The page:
Thermodynamics I: Energy, Heat, Enthalpy
7.4 Sublimation of Dry Ice in a Sealed Plastic Bag
Subjects: Thermodynamics, work, energy, solid properties
Description: Dry ice is placed in a plastic bag and sealed. The dry ice sublimes producing CO2 gas, which expands within the plastic bag, doing work on the surroundings.
- Resealable plastic bag, gallon size
- A few pellets of dry ice◊
- Bucket for dry ice*
- Phone book (or other heavy item) for placing on top of bag
*Shared item. Located on the shelves in the alcove.
◊Requires advanced preparation. Must get CO2 from the stockroom prior to class.
- Using the tongs, place the dry ice in the bag.
- Remove excess air and seal the bag.
- Observe the dry ice sublimating and the CO2 gas expanding within the bag.
- Place a book or other object on the bag to emphasize the work being done by the gas on the surroundings.
Sublimation is the process of the conversion of a solid directly to a gas. Sublimation is an endothermic process, absorbing energy like evaporation or melting. This energy is called the enthalpy of sublimation:
∆sublimationH = energy required as heat
An example of the sublimation of frozen water to gas is when frost evaporates in the morning.
This demo also illustrates the first law of thermodynamics. For a system, heat and work are transferred between the system and the surroundings. This is expressed by the following equation:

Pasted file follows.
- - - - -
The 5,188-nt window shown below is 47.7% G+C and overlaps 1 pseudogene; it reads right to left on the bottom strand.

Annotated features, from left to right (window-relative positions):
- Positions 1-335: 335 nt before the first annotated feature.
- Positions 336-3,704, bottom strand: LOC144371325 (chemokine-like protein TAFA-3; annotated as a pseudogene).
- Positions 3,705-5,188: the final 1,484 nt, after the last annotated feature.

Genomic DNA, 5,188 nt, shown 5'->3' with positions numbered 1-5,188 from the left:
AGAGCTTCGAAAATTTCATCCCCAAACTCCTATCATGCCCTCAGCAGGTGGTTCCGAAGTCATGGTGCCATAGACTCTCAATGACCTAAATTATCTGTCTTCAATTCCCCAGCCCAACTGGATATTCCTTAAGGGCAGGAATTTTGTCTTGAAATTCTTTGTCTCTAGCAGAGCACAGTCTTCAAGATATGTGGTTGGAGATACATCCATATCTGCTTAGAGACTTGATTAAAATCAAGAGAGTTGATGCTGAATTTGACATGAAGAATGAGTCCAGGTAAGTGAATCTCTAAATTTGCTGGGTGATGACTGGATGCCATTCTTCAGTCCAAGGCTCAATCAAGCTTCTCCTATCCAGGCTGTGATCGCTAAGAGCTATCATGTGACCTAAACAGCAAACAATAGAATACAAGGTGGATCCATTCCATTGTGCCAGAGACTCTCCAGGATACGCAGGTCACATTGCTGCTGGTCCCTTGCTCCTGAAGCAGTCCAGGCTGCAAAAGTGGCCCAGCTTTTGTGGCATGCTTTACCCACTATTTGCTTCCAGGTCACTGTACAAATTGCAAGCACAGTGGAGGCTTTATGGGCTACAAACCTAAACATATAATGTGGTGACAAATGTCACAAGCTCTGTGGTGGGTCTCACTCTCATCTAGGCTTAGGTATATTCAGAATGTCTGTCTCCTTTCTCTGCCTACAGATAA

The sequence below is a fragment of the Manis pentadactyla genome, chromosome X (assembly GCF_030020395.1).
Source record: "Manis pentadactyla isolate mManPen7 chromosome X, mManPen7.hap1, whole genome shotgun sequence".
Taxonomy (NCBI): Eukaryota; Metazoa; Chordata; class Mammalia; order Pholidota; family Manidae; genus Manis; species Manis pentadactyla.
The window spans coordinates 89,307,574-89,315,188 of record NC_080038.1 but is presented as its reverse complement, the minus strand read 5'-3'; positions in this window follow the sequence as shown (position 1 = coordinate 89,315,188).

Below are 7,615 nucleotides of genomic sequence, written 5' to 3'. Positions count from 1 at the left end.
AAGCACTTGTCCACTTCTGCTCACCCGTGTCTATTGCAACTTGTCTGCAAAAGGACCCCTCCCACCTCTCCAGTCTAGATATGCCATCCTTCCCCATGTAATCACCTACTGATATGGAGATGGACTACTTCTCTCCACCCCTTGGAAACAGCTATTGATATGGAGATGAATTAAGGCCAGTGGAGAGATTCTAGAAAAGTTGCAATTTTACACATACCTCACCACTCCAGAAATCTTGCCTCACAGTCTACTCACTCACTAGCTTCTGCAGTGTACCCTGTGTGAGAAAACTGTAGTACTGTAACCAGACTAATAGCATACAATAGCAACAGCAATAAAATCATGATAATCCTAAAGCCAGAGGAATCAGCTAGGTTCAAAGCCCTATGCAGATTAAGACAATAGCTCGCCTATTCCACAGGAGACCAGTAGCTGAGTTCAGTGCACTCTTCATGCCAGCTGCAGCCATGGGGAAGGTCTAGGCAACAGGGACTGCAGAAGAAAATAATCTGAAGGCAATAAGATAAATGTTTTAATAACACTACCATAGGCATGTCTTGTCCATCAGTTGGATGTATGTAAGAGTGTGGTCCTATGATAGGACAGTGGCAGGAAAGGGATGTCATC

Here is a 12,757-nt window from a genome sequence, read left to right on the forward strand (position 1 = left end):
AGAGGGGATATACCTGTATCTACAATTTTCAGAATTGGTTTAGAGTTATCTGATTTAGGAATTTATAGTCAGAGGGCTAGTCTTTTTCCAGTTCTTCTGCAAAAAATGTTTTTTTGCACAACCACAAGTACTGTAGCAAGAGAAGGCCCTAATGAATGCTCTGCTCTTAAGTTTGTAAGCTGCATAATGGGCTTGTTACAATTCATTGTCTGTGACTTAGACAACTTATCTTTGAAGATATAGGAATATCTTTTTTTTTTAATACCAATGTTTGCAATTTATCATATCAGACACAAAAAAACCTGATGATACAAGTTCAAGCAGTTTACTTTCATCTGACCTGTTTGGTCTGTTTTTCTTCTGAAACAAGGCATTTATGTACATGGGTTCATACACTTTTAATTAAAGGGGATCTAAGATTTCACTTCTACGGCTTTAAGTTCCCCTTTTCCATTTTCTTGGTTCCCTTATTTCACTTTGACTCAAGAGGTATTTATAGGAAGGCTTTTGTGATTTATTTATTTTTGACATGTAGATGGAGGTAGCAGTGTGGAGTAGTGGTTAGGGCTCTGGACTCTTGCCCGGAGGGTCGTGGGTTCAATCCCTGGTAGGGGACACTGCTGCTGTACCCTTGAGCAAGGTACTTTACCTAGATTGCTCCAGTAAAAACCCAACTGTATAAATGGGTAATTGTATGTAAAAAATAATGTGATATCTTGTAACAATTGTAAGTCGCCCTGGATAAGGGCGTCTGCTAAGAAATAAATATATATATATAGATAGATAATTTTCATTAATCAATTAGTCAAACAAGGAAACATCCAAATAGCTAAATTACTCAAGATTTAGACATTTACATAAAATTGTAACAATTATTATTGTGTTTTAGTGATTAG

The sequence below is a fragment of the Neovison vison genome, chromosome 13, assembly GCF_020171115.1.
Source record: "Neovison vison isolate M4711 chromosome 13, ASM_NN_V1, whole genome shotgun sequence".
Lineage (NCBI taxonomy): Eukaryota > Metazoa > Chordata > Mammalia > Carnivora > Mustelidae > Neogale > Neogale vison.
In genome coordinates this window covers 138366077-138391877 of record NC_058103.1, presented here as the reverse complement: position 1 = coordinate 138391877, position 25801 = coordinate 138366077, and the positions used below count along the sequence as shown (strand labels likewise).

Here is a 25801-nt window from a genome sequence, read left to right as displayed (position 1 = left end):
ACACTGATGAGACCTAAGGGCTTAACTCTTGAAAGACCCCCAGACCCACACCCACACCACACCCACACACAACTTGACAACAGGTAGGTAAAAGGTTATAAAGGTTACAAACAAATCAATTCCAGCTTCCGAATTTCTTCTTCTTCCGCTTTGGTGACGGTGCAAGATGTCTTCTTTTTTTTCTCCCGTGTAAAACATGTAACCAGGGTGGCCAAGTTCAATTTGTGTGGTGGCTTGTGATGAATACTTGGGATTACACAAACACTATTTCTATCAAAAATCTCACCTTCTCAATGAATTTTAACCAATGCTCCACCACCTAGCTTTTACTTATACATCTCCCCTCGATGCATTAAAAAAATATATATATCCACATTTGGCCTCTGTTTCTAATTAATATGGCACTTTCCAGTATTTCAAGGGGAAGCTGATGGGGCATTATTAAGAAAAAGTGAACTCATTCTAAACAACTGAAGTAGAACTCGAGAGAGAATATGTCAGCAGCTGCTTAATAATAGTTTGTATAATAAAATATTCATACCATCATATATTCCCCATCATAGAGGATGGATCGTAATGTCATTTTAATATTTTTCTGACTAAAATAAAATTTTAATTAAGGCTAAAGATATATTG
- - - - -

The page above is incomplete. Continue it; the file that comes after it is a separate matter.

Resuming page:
|∆U = q + w||
∆U is the change in energy q is the energy transferred as heat w is the energy transferred as work
In the case of this demonstration gaseous CO2 is the system. The bag, book, surface beneath the bag, and air outside the bag are the surroundings. The gaseous CO2 expands within the plastic bag, lifting the bag and the book against the force of gravity and exerting a force against the surface and surrounding air. The system (gaseous CO2) is expending energy in the form of work. Sublimation of CO2 requires energy and this is transferred as heat to the system (CO2) from the surroundings showing that sublimation is an endothermic process. The balance of energy transfer between the system and the surroundings can be expressed by the following equation:
∆U = q + w
Delta U is the change in energy, q is energy transferred as heat to or from the system and w is energy transferred as work to or from the system.
The work performed in this demonstration is an example of pressure-volume work. It is the work associated with a change in volume that occurs against a resisting external pressure.
w = -P∆V
Safety: Dry ice is-78˚C. Use insulating gloves when handling to prevent burns.